IRS Launches New Resource for Gig Workers To Make Filing & Paying Taxes Easier
indsight is often said to be 2020. But this year, there’s actually something to look forward to: the IRS just launched the Gig Economy Tax Center. This resource is geared toward a growing number of taxpayers who – by way of successful side hustles in eCommerce, ride sharing, freelancing, and even social media influencing – are increasingly becoming self-employed, independent contractors. Those who fall into these and similar categories have earned the distinction of being known as Gig Workers.
Companies like Lyft, Wag!, and Roadie have developed innovative services that lead to uniquely rewarding work opportunities. For people who are unemployed, underemployed, seeking a second source of income, or simply trying to save for vacation – these companies are a digital blessing. And while many of these firms offer free or low cost tools to help their gig work armies better prepare for tax time, inevitably, they all have one thing in common: these resources fall short.
If you’ve ever been self-employed, you can appreciate how the never-ending cycle of planning, filing, and paying taxes can often seem overwhelming. And it isn’t uncommon for newcomers to the self-employed labor force to feel completely lost when they receive a 1099-MISC, and not the familiar W-2 they’re been used to receiving from their employers. Year after year, some people will make the mistake of assuming they don’t have to report their side gig income, especially when they don’t receive a 1099-MISC or a W-2 at all.
Income Earned From Gig Work is Taxable. Period!
Listen up: if you’ve earned $400 or more from self-employment/gig work, you are required to file a tax return. More than likely, you’ll have to include Schedule C with your tax return (which is the form used to report self-employment earnings). You may also be required to pay estimated taxes throughout the year if your employer does not withhold payroll taxes from payments made to you. If you’re uncertain as to your worker classification status, this IRS page provides some insights to help you determine whether you’re a self-employed worker (i.e., independent contractor) or a traditional employee.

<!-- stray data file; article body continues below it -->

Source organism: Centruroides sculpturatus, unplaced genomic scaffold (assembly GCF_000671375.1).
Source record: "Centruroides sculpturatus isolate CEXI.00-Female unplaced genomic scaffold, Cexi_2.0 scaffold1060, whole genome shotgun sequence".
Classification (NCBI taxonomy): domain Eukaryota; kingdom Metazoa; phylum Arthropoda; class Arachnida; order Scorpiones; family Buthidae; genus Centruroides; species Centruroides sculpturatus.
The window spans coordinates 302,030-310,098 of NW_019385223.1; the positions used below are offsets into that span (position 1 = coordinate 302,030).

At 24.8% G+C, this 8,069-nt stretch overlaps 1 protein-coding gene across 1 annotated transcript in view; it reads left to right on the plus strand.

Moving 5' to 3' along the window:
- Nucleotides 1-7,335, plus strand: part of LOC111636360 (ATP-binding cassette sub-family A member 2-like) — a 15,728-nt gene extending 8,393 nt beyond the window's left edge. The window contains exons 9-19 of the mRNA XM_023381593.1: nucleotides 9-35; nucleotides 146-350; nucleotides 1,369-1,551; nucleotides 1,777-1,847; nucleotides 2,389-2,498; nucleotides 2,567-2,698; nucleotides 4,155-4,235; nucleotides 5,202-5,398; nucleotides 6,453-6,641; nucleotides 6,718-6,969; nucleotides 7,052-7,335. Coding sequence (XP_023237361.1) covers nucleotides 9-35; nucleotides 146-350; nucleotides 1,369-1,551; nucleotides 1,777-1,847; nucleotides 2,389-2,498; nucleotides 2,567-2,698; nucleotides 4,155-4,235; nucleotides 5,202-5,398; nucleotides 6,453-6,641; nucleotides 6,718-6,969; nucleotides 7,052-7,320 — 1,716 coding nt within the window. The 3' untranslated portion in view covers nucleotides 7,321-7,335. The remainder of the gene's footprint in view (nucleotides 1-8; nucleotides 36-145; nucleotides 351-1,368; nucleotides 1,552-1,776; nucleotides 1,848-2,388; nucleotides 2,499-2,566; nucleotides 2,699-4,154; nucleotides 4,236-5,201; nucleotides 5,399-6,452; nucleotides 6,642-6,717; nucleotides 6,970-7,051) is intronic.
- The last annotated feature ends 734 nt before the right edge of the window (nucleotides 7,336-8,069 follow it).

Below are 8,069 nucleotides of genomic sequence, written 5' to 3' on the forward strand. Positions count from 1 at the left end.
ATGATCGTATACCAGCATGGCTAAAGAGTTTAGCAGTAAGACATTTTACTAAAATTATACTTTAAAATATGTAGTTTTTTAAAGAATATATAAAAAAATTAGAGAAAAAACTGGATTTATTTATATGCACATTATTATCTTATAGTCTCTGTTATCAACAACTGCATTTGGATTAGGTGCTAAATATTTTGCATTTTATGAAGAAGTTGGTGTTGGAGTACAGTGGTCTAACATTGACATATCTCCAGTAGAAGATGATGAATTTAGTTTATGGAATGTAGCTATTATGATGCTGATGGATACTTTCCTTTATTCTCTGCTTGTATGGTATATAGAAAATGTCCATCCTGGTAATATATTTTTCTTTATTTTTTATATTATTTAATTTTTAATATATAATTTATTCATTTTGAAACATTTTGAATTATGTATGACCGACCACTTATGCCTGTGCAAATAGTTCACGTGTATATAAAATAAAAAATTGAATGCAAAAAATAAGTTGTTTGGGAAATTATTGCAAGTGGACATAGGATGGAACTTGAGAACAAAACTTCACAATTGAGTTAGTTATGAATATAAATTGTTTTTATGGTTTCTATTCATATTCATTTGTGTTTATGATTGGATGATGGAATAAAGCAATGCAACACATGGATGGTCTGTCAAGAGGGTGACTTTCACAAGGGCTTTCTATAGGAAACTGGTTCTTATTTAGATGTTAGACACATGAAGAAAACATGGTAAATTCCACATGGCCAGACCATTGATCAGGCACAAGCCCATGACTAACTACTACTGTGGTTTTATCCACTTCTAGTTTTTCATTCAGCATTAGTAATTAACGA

Keep in mind: it’s entirely possible to be both – an employee, and an independent contractor – if you worked for more than one employer at any time throughout the year. For example, you might have a full time 9-to-5 job that you work Monday to Friday, every week, and you might also deliver meals via DoorDash or Uber Eats on nights and weekends.
A qualified tax accountant can help you make sense of your worker classification status and help maximize tax savings and benefits available to you. (I’ll insert my shameless plugs a little later).
The IRS Provides Useful Tips for Staying Up To Date With Your Taxes
You might be surprised at how frequently people put off filing their taxes because they’re either too complicated, they got busy, or can’t find all the supporting documents and forms needed to file a complete tax return.
The IRS suggests that you:
- Keep detailed financial records of your business expenses and business income to make the process of filing your income tax return much easier.
- Pay estimated taxes each quarter. The IRS may assess a penalty for failing to pay enough self-employment and/or income taxes throughout the year. Worse yet, you could find yourself owing a massive tax debt if you don’t pay anything at all and wait until April 15 to find out how much you might owe. Luckily, you can make estimated tax payments directly on the IRS’s website.